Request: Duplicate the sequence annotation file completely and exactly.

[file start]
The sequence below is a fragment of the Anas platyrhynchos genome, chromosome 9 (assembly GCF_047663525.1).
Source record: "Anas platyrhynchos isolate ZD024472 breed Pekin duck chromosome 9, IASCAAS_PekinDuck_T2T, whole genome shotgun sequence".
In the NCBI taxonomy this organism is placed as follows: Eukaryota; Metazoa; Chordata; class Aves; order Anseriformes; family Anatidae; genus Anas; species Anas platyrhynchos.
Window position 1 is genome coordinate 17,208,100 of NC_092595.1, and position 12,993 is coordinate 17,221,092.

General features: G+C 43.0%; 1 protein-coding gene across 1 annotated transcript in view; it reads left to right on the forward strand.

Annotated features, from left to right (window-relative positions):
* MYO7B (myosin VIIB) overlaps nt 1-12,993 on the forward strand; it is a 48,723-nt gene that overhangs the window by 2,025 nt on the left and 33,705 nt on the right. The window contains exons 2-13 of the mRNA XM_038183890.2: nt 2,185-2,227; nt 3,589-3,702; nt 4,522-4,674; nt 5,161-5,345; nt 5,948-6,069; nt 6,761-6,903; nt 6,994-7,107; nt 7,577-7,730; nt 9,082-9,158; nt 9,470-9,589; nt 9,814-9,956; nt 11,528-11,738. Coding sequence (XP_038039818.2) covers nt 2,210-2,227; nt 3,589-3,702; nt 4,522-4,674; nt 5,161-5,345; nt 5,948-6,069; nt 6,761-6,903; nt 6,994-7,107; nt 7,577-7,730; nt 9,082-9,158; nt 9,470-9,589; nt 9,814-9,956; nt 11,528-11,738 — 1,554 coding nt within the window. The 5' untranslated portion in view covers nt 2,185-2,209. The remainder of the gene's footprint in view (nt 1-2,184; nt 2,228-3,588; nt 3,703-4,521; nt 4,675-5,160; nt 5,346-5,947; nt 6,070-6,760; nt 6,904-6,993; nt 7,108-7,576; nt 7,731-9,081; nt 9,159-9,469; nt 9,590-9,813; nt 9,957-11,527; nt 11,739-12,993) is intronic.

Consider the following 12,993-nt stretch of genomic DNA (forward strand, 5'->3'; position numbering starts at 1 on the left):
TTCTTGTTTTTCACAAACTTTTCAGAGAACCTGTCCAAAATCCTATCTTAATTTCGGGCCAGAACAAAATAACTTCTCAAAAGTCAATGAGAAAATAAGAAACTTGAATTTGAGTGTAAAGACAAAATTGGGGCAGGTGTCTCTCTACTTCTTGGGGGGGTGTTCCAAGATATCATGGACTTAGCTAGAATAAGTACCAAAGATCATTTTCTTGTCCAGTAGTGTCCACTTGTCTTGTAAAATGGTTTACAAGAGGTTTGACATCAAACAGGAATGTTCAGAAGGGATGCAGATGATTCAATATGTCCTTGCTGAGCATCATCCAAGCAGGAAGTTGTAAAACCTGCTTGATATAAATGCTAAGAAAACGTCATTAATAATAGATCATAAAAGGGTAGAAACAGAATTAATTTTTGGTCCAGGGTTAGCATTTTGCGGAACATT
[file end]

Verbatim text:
The sequence below is a fragment of the Anas platyrhynchos genome, chromosome 9 (assembly GCF_047663525.1).
Source record: "Anas platyrhynchos isolate ZD024472 breed Pekin duck chromosome 9, IASCAAS_PekinDuck_T2T, whole genome shotgun sequence".
In the NCBI taxonomy this organism is placed as follows: Eukaryota; Metazoa; Chordata; class Aves; order Anseriformes; family Anatidae; genus Anas; species Anas platyrhynchos.
Window position 1 is genome coordinate 17,208,100 of NC_092595.1, and position 12,993 is coordinate 17,221,092.

General features: G+C 43.0%; 1 protein-coding gene across 1 annotated transcript in view; it reads left to right on the forward strand.

Annotated features, from left to right (window-relative positions):
* MYO7B (myosin VIIB) overlaps nt 1-12,993 on the forward strand; it is a 48,723-nt gene that overhangs the window by 2,025 nt on the left and 33,705 nt on the right. The window contains exons 2-13 of the mRNA XM_038183890.2: nt 2,185-2,227; nt 3,589-3,702; nt 4,522-4,674; nt 5,161-5,345; nt 5,948-6,069; nt 6,761-6,903; nt 6,994-7,107; nt 7,577-7,730; nt 9,082-9,158; nt 9,470-9,589; nt 9,814-9,956; nt 11,528-11,738. Coding sequence (XP_038039818.2) covers nt 2,210-2,227; nt 3,589-3,702; nt 4,522-4,674; nt 5,161-5,345; nt 5,948-6,069; nt 6,761-6,903; nt 6,994-7,107; nt 7,577-7,730; nt 9,082-9,158; nt 9,470-9,589; nt 9,814-9,956; nt 11,528-11,738 — 1,554 coding nt within the window. The 5' untranslated portion in view covers nt 2,185-2,209. The remainder of the gene's footprint in view (nt 1-2,184; nt 2,228-3,588; nt 3,703-4,521; nt 4,675-5,160; nt 5,346-5,947; nt 6,070-6,760; nt 6,904-6,993; nt 7,108-7,576; nt 7,731-9,081; nt 9,159-9,469; nt 9,590-9,813; nt 9,957-11,527; nt 11,739-12,993) is intronic.

Consider the following 12,993-nt stretch of genomic DNA (forward strand, 5'->3'; position numbering starts at 1 on the left):
TTCTTGTTTTTCACAAACTTTTCAGAGAACCTGTCCAAAATCCTATCTTAATTTCGGGCCAGAACAAAATAACTTCTCAAAAGTCAATGAGAAAATAAGAAACTTGAATTTGAGTGTAAAGACAAAATTGGGGCAGGTGTCTCTCTACTTCTTGGGGGGGTGTTCCAAGATATCATGGACTTAGCTAGAATAAGTACCAAAGATCATTTTCTTGTCCAGTAGTGTCCACTTGTCTTGTAAAATGGTTTACAAGAGGTTTGACATCAAACAGGAATGTTCAGAAGGGATGCAGATGATTCAATATGTCCTTGCTGAGCATCATCCAAGCAGGAAGTTGTAAAACCTGCTTGATATAAATGCTAAGAAAACGTCATTAATAATAGATCATAAAAGGGTAGAAACAGAATTAATTTTTGGTCCAGGGTTAGCATTTTGCGGAACATT